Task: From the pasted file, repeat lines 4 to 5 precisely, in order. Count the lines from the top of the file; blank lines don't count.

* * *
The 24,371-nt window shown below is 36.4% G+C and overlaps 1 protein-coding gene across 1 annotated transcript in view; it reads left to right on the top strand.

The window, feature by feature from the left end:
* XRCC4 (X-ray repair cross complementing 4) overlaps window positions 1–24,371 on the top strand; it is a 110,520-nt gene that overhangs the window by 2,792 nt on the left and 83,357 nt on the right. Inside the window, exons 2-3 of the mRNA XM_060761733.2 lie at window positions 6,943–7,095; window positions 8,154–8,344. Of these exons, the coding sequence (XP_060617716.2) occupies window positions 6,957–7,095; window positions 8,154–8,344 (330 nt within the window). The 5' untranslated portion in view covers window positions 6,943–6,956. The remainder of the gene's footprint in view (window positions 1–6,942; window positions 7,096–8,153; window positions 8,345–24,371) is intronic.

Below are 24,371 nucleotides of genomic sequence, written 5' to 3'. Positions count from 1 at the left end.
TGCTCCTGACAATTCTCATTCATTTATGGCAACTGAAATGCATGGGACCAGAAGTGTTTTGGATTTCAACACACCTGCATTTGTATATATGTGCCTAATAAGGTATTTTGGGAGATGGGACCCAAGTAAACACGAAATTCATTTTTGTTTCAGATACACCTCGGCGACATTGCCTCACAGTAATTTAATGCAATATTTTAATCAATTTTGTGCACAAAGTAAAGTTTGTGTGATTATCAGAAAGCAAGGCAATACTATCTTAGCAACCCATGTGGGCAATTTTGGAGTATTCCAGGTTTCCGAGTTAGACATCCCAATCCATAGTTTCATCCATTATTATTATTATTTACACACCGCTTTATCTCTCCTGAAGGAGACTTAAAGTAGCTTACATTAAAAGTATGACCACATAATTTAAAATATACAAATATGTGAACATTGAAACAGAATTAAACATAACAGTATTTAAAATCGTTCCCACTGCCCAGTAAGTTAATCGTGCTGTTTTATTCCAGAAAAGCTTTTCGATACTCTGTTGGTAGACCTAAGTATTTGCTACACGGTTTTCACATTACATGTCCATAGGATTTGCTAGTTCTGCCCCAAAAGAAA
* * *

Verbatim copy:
Below are 24,371 nucleotides of genomic sequence, written 5' to 3'. Positions count from 1 at the left end.
TGCTCCTGACAATTCTCATTCATTTATGGCAACTGAAATGCATGGGACCAGAAGTGTTTTGGATTTCAACACACCTGCATTTGTATATATGTGCCTAATAAGGTATTTTGGGAGATGGGACCCAAGTAAACACGAAATTCATTTTTGTTTCAGATACACCTCGGCGACATTGCCTCACAGTAATTTAATGCAATATTTTAATCAATTTTGTGCACAAAGTAAAGTTTGTGTGATTATCAGAAAGCAAGGCAATACTATCTTAGCAACCCATGTGGGCAATTTTGGAGTATTCCAGGTTTCCGAGTTAGACATCCCAATCCATAGTTTCATCCATTATTATTATTATTTACACACCGCTTTATCTCTCCTGAAGGAGACTTAAAGTAGCTTACATTAAAAGTATGACCACATAATTTAAAATATACAAATATGTGAACATTGAAACAGAATTAAACATAACAGTATTTAAAATCGTTCCCACTGCCCAGTAAGTTAATCGTGCTGTTTTATTCCAGAAAAGCTTTTCGATACTCTGTTGGTAGACCTAAGTATTTGCTACACGGTTTTCACATTACATGTCCATAGGATTTGCTAGTTCTGCCCCAAAAGAAA